This year at the Brontë Parsonage Museum we enjoyed a very special exhibition entirely dedicated to Emily and entitled Making Thunder Roar. The name was inspired by Virginia Woolf‘s essay The Common Reader (1916), where Woolf writes about Emily: “Hers, then, is the rarest of all powers. She could free life from its dependence on facts; with a few touches indicate the spirit of a face so that it needs no body; by speaking of the moor make the wind blow and thunder roar“.
The exhibition is based on the original idea of finding out something about Emily looking at the things that once belonged to her, rather than her novel and poems. That’s why thirteen well-known Brontë enthusiasts and scholars were asked by the Brontë Society to answer the question “what does Emily Brontë mean to me?“. Each response had to inspire or be inspired by the choice of an object that belonged to Emily.
Among the well-known people who took part in the exhibition there’s the stunning Judi Dench, worldwide known actress from Yorkshire who – among many other unforgettable interpretations- played the part of Mrs Fairfax in the 2011 adaptation of Jane Eyre, and who’s currently Brontë Society President. The item she’s chosen for the exhibition is a wooden toy lion. Dench says that she chose it inspired by Emily’s great love for animals.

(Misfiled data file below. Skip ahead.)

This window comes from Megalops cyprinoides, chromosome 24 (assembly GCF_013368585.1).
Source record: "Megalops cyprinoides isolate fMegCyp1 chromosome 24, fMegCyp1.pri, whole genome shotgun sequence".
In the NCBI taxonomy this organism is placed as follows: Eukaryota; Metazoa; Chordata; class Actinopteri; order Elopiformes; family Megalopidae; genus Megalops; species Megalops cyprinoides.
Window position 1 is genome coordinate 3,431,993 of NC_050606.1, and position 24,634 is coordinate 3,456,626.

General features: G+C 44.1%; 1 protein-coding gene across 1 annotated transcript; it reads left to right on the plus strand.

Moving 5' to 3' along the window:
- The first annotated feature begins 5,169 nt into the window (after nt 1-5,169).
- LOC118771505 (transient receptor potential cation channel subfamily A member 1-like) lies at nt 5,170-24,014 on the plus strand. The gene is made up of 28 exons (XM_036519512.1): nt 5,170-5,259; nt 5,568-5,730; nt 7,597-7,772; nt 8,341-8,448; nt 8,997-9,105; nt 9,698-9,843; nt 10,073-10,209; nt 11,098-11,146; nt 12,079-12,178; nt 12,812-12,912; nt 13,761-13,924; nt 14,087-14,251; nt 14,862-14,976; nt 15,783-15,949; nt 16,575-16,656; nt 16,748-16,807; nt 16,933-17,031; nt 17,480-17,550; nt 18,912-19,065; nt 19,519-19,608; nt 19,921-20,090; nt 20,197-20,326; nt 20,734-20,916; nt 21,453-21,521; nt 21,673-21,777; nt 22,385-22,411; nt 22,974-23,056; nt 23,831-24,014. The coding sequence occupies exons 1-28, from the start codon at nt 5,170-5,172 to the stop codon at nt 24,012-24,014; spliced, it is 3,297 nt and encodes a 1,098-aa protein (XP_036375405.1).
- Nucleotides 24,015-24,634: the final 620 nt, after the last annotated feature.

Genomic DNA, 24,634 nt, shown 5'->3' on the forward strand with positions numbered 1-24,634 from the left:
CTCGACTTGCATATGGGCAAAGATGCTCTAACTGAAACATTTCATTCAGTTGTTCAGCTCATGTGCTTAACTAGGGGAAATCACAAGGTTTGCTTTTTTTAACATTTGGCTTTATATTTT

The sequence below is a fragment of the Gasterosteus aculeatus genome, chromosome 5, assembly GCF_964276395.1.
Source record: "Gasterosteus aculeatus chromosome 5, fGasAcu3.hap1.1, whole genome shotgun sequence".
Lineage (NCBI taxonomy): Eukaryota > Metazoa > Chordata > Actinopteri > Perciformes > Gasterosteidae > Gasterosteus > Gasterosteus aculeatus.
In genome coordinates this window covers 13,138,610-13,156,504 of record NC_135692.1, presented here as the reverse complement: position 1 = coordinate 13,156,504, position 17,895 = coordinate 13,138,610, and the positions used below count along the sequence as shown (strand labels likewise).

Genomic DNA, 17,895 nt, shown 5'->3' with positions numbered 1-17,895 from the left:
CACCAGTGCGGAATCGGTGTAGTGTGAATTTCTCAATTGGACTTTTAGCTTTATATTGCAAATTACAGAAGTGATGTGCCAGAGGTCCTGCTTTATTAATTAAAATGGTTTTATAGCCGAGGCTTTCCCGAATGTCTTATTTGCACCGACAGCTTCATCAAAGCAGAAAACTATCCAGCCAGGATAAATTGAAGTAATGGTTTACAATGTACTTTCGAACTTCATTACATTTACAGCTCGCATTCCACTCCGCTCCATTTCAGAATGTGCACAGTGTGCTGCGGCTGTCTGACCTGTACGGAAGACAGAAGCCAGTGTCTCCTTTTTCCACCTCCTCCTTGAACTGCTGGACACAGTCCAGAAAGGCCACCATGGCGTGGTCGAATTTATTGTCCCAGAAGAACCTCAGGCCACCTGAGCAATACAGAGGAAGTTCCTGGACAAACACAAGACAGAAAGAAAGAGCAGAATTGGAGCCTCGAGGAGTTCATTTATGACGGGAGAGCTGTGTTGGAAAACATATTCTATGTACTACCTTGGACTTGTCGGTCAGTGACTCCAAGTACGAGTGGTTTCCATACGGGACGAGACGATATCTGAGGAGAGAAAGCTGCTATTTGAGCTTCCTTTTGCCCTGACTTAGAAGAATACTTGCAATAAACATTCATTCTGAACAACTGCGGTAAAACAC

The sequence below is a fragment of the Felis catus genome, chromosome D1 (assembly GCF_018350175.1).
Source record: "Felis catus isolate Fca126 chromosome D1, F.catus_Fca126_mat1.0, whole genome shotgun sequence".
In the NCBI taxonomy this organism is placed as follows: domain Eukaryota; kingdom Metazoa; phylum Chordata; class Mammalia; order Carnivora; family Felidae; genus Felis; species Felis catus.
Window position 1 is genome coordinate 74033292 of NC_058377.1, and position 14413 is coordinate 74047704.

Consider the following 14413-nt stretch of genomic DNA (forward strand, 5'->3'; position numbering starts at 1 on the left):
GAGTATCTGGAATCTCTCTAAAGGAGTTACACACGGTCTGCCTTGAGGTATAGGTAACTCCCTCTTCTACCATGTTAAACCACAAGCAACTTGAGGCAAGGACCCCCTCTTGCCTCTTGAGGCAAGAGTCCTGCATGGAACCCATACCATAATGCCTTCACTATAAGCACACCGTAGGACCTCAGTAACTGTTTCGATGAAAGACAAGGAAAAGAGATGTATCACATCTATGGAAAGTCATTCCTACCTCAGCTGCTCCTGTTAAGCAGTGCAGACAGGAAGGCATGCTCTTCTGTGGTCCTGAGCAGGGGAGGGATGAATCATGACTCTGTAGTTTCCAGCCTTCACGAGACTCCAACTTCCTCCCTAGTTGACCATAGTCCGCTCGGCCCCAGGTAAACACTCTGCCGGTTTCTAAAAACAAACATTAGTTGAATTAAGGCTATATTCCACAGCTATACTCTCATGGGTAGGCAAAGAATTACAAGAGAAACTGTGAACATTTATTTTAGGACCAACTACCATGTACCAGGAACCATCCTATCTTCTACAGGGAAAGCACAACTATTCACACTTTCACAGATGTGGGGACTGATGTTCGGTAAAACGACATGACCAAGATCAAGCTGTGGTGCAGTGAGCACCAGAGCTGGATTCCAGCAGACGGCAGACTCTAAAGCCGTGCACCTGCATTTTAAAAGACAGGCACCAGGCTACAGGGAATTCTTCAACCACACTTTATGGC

And another celebrity who participated in Emily’s celebrations was Sally Wainwright, famous director and film producer also born in Yorkshire and very famous in Italy for To Walk Invisible, the latest amazing Brontë film biography. She chose for the exhibition five newspaper cuttings of Wuthering Height’s reviews that Emily kept in her writing desk. Wainwright made this extraordinarily interesting choice wondering about Emily’s decision of preserving those reviews when only one of them was positive.
The Brontë Society has done a great job also this year, and this isn’t all you need to know! There are lots of other surprises at the museum.. We’ll tell you more about it in our next articles, for now keep following us and let us know: what does Emily mean to you?
Are you ready for Emily’s bicentenary? Are you a fan of Emily’s Wuthering Heights and you want to learn everything about her and her novel? Maybe you should read also Our Walk To Ponden Kirk, In The Footsteps Of Emily Brontë, Ponden Hall and the Heaton family.